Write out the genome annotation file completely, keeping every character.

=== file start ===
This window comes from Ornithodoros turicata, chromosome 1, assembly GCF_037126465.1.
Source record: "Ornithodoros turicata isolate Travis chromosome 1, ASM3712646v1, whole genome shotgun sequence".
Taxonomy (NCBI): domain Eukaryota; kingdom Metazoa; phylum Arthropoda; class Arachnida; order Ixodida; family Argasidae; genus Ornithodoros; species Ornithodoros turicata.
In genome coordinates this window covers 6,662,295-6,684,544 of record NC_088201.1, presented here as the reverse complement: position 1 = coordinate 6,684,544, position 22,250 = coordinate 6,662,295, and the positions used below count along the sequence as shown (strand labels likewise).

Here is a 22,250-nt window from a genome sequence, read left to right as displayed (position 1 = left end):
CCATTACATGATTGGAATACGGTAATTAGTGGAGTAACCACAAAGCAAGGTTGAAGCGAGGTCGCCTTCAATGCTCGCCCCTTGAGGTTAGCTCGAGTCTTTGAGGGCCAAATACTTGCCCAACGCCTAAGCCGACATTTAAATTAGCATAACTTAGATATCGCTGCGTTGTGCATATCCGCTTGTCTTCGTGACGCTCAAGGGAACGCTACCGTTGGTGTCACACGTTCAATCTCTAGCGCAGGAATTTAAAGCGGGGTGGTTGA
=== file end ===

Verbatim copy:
This window comes from Ornithodoros turicata, chromosome 1, assembly GCF_037126465.1.
Source record: "Ornithodoros turicata isolate Travis chromosome 1, ASM3712646v1, whole genome shotgun sequence".
Taxonomy (NCBI): domain Eukaryota; kingdom Metazoa; phylum Arthropoda; class Arachnida; order Ixodida; family Argasidae; genus Ornithodoros; species Ornithodoros turicata.
In genome coordinates this window covers 6,662,295-6,684,544 of record NC_088201.1, presented here as the reverse complement: position 1 = coordinate 6,684,544, position 22,250 = coordinate 6,662,295, and the positions used below count along the sequence as shown (strand labels likewise).

Here is a 22,250-nt window from a genome sequence, read left to right as displayed (position 1 = left end):
CCATTACATGATTGGAATACGGTAATTAGTGGAGTAACCACAAAGCAAGGTTGAAGCGAGGTCGCCTTCAATGCTCGCCCCTTGAGGTTAGCTCGAGTCTTTGAGGGCCAAATACTTGCCCAACGCCTAAGCCGACATTTAAATTAGCATAACTTAGATATCGCTGCGTTGTGCATATCCGCTTGTCTTCGTGACGCTCAAGGGAACGCTACCGTTGGTGTCACACGTTCAATCTCTAGCGCAGGAATTTAAAGCGGGGTGGTTGA